7 Questions With New York Times and U.S.A. Today Bestselling Author K.A. Riley
K.A. Riley is the author of the Young Adult Dystopian Conspiracy Chronicles (a nine-part series beginning with the novel, Recruitment) and the YA Fantasy Seeker’s World series. Riley is also a New York Times and U.S.A. Today best-selling author under a top-secret pen-name. Riley enjoys world-building, playground-making, intense character development, and, occasionally, rolling around on the floor with her dog.
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Are you a plotter or a pantser?
I plot. Extensively. I do this because I feel like I owe it to the characters in my novels. They’re real to me. I know that sounds slightly delusional, but if a writer doesn’t believe in his or her creations, why should anyone else? So I tend to be careful about what happens and when. I don’t even start writing until I have a complete, detailed outline. I consider myself ready to write only when I know the first and last line of each chapter!
Plotting like this also means a TON of research. For Recruitment, I researched everything from mountain flora and fauna to bird anatomy to advanced military weaponry and Panic Rooms. Before I even think about plot, I need to know the color of everyone’s clothes, the air temperature of every environment they wind up in, and the evolution of the various romantic and even adversarial relationships that are going to occur. It’s only after days and sometimes even weeks of research and note-taking that I feel remotely ready to start talking plot.
In order to develop a plot, I first need to listen to my characters. In my mind, they’re not just puppets on strings or creations who exist to do my bidding. They’re alive. They think, love, fret, and fear. I feel like I owe it to them and to my readers to be as meticulous as possible when helping them to lay out their lives.
This has been especially true with Recruitment and with the entirety of the Conspiracy Chronicles as they’ve gone on. It’s a nine-book series—basically, three sequential trilogies—so I need to know not just the story arc for one book but for the entire series. Along the way, I’ve come to know Kress and her friends quite well! With all the places they go, the people they meet, and the adventures they barely manage to survive, I need to have a solid-as-stone grasp on every aspect of their environment.
While I admire the heck out of those who are able to wing it and fly by the seat of their pants, I can’t imagine doing that, myself. Just the thought of it gives me the shakes and an uncontrollable eye-twitch!
What’s your definition of the first draft?
There’s a great quote by Hemingway that goes, “The first draft of anything is sh*t.” (I tend to avoid profanity in my writing, but I’m feeling moderately frisky at the moment.)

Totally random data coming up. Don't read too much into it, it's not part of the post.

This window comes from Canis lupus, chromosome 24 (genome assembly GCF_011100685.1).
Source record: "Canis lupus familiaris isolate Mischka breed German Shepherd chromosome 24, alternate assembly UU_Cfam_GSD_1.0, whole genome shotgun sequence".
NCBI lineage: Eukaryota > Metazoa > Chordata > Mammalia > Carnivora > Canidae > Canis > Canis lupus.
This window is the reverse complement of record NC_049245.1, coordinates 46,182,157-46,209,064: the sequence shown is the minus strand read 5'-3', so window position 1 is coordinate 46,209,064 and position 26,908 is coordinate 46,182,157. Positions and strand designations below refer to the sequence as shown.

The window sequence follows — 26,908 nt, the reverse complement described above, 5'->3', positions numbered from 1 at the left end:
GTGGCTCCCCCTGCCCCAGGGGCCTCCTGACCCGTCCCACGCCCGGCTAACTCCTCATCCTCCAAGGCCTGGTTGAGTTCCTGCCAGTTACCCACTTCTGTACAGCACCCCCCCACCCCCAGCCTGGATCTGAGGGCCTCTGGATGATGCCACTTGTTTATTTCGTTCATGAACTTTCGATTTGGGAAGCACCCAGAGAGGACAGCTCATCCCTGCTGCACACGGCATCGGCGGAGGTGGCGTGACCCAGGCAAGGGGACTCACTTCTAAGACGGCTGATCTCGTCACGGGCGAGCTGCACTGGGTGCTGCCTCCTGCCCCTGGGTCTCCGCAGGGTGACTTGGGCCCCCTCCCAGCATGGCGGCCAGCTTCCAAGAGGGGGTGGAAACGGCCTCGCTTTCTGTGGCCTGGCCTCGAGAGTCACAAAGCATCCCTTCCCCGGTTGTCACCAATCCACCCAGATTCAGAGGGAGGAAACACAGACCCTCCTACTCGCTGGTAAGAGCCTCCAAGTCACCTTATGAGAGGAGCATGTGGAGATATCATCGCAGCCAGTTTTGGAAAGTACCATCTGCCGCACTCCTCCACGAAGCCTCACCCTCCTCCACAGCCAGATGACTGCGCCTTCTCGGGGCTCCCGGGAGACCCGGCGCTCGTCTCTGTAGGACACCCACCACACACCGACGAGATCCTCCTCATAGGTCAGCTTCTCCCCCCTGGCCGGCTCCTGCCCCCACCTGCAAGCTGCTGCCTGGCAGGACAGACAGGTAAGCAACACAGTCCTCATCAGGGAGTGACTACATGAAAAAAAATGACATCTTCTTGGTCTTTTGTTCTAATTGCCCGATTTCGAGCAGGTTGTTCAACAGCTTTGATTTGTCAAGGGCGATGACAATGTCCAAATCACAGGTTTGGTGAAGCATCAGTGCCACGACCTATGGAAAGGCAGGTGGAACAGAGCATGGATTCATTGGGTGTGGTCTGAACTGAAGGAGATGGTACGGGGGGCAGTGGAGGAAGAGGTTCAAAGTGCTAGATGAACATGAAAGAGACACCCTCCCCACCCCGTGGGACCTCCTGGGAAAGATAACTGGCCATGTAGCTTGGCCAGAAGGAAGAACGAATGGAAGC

Anyway, he’s right. I’ve heard from bestselling authors who lament that with every single first draft they write, they go through a phase of, “This is horrible, this will never be good, this will destroy my career.” Yet somehow, they muscle through.
Writers have to remember that writing isn’t the act of typing words; it’s the act of taking a sketch and crafting it into something that speaks to their audience. So the first draft is that rough sketch: What happens? When? To whom? Great, now that’s sorted out. Time to shade and color and improve upon what’s there.
Shifting the writer as artist metaphor for a second, I guess I could also think of myself as a sculptor with the first draft being my ugly lump of clay. I mold it, poke it, slap and whack at it, and hope that at some point it starts to look like something remotely recognizable.
Over time, I think I’ve come to embrace rather than fear those early stages of grotesque imperfection. Instead, as I’m doodling my first sketch or molding the goopy, amorphous clay in those early stages, I try to focus on its potential.
Staying positive in those early stages keeps me motivated, it keeps me balanced, and it keeps me from launching myself in a fit of despondent angst from the top of a tall building onto rotating helicopter blades.
What are some common stereotypes related to the genre(s) you’re writing in?
The first assumption or stereotype is that the readers of YA fantasy and dystopian fiction are a uniform bunch of people. The reality, I’ve found, is that my readers—male and female—come in all shapes, sizes, ages, backgrounds, religions, political viewpoints, sexual orientations, and from all walks of life.
Second, when I say, “YA,” a lot of people figure it’s exclusively meant for thirteen to nineteen-year-old girls or something. And, of course, that is a large and important part of my readership. But I write for a much broader and deeper audience than that. The themes I explore—love, war, fantasy, alternate worlds, the nature of dreams—these are things that appeal to more than just young adults. The “YA” category is important, of course; it identifies a work where the protagonists are likely to be teenagers.
And yes—teenagers and young adults have their own set of questions, issues, tribulations, and triumphs. But it’s not like all that goes away the second you turn twenty. Underneath the dystopian, post-apocalyptic, and super-powered surface, that is largely what Recruitment is really about. I love this genre, not because it’s limited and exclusive, but because it’s the age when we’re building the foundation of who we’re going to be for the rest of our lives.
A third common stereotype making the rounds is that YA isn’t “real” literature. That’s also a crock, especially if you define “literature” as “compelling, memorable writing that touches your soul and makes a difference in your life.” Yes, there’s a definite place in writer heaven for the Shakespeares, Faulkners, Morrisons, and Atwoods. But heaven is a big place, and I’m sure there’s plenty of room as well for the Collinses, Roths, Olivers, and yes—even the K.A. Rileys of the writing world!